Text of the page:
Peter Johnson


Elva Rose JONES (24 October 2010, aged 85)

My Mother was a dedicated wife and mother, and she always supported Dad unconditionally even during difficult times in Lae (way back when the living was not so good). However our family’s time in Lae was wonderful: we enjoyed a lovely life there and made a lot of long standing friends, many of whom we are still in touch with.

Our father, Arthur Kenneth (Ken) Jones, MBE, was the Manager of the Artifical Limb Clinic in Lae from 1952 to 1972 (the Clinic was part of the Lae and Angau Hospitals when he retired). Dad received the MBE for his dedicated work in Lae, providing artificial limbs to hundreds and hundreds of amputees all over PNG. When they returned to Australia (Perth) they enjoyed 35 years of wonderful retirement which included lots of travel overseas and extensive travel within Australia including visiting many ‘ex PNG people’.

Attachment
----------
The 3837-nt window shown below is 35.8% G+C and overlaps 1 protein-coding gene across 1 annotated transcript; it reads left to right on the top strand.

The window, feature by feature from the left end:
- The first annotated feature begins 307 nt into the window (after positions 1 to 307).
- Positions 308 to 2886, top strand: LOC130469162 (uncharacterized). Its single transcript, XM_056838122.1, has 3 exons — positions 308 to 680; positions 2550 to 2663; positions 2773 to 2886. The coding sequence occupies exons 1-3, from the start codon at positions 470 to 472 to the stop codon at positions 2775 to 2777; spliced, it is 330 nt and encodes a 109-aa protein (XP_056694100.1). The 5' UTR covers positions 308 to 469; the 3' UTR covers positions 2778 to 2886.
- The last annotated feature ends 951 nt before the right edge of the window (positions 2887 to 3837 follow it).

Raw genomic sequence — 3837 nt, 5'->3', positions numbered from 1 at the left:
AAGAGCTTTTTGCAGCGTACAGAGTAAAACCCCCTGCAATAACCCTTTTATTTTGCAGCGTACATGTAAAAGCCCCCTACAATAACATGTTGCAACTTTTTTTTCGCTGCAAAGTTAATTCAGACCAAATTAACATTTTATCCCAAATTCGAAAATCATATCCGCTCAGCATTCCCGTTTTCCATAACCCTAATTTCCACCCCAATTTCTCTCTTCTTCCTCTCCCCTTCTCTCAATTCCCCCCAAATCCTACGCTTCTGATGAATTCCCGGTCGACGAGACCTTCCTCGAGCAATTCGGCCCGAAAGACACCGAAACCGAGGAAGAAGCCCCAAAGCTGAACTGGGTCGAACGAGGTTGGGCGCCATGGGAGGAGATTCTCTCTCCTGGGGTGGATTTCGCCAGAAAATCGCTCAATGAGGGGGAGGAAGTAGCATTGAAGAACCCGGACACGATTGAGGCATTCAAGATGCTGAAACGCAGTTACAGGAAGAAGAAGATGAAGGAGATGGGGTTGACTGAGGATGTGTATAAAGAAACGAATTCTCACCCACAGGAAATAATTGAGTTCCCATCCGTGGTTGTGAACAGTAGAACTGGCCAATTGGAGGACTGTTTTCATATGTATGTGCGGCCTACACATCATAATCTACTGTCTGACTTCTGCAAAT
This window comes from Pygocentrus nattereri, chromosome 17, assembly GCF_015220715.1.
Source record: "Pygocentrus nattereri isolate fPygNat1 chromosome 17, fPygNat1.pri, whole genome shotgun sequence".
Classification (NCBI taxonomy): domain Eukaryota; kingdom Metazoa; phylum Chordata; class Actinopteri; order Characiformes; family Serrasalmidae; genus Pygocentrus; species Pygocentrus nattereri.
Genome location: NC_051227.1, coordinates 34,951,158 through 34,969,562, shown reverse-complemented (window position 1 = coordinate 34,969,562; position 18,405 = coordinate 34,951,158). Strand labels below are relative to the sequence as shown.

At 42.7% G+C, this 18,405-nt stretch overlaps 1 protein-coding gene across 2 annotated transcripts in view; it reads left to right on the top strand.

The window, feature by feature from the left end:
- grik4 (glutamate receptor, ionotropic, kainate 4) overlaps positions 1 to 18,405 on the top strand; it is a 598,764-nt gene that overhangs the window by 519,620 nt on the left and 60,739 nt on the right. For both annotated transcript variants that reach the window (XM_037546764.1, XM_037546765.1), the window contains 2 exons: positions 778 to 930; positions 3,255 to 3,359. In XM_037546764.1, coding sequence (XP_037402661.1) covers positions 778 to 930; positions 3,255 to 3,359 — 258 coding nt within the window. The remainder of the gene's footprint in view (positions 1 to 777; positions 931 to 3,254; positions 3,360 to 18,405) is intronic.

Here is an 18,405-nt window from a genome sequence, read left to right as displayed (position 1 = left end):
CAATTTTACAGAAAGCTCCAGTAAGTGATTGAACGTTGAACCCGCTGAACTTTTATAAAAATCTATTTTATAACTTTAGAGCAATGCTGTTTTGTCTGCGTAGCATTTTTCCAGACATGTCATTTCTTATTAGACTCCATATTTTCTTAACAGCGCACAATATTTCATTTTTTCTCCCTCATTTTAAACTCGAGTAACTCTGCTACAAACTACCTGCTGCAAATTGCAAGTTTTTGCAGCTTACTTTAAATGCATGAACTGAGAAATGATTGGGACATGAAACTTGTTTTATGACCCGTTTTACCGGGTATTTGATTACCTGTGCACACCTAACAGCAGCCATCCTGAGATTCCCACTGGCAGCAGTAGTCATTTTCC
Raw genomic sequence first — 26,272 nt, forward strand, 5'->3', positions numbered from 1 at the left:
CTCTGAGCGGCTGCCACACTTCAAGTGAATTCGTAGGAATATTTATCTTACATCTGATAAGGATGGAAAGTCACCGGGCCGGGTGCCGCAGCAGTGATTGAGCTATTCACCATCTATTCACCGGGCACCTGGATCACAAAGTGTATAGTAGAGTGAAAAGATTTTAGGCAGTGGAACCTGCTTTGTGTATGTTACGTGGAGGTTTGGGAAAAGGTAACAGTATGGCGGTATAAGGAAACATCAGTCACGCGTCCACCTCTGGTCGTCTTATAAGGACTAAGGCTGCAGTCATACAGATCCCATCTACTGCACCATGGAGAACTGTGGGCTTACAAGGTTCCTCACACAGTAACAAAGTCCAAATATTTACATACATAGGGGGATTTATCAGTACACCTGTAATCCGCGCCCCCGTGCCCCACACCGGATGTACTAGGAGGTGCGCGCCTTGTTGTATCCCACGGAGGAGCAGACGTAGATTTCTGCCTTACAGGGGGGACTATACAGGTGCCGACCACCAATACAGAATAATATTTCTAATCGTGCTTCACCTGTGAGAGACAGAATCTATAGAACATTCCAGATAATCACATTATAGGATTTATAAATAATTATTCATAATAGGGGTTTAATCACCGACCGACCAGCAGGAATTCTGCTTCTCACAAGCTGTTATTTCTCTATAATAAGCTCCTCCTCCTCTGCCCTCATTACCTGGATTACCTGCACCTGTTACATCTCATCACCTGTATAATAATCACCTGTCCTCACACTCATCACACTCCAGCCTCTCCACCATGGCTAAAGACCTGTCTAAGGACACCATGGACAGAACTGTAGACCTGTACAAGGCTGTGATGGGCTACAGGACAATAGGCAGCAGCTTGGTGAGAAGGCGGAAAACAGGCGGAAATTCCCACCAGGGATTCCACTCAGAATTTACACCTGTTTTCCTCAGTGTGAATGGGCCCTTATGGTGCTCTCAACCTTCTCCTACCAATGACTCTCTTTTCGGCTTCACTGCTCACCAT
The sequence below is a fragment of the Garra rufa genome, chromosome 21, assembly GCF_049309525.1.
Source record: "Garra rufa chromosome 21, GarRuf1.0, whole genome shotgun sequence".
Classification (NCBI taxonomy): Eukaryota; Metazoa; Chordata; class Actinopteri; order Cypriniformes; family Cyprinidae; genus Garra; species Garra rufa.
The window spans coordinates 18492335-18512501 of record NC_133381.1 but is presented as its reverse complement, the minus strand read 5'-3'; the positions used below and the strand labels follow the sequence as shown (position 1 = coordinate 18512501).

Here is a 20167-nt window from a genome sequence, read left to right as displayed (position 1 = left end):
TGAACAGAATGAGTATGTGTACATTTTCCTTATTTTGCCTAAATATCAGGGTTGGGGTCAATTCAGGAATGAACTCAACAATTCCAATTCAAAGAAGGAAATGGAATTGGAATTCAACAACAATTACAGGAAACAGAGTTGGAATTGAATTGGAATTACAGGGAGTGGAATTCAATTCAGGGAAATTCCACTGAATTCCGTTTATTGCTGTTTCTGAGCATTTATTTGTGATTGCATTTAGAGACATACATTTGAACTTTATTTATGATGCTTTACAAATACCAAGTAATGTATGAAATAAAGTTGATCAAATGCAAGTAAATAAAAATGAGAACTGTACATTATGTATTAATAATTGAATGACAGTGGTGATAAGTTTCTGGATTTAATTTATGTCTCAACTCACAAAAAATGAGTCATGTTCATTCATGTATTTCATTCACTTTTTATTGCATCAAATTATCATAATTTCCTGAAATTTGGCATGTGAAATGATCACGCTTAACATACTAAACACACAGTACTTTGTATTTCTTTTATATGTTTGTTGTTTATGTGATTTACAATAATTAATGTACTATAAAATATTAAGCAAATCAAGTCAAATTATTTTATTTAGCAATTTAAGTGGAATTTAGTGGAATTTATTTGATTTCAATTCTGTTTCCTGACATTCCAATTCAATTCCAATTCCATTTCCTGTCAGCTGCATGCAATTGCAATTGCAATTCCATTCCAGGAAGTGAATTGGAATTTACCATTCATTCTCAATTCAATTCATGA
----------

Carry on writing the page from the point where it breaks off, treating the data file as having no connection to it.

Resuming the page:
In 2006 and in 2008 I attended the PNG Reunions and my parents were very interested when I returned to hear about many folk they knew.

Elva is survived by daughter Glenda and grandson Ryan.
Glenda Clapp


Maurice James KIRBY (9 February 2011, aged 73)

Jim Kirby died at Coffs Harbour on 9 February 2011, after a long illness of Azheimers complicated by a stroke. Jim joined the Administration on 22 October 1962 as a motor mechanic, and was at Kundiawa when he joined RPNGC as a local appointment on 10 October 1965.

He served at Moresby, Boroko, Rabaul, Kokopo, Kavieng, Kieta, Kundiawa, Mt Hagen, Bulolo and Lae before resigning as Inspector 2/c on 1 June 1974. On returning to Australia, he became NSW state manager for Avis for 2 years and then served for 22 years in the NSW Dept of Corrective Services retiring at the rank of Deputy Superintendent in January 1998. He is survived by Marie, three children and grandchildren. MR Hayes


Bryan Norman McCOOK (20 August 2010, aged 83)

Bryan grew up in a small country town in New Zealand where his parents owned a dairy farm. His interest in aeroplanes began early in life and remained with him always. Being too young to join the NZ Air Force, he spent many happy hours/days at the Wellington Aero Club and then at 17 years he joined the Air Training Corps.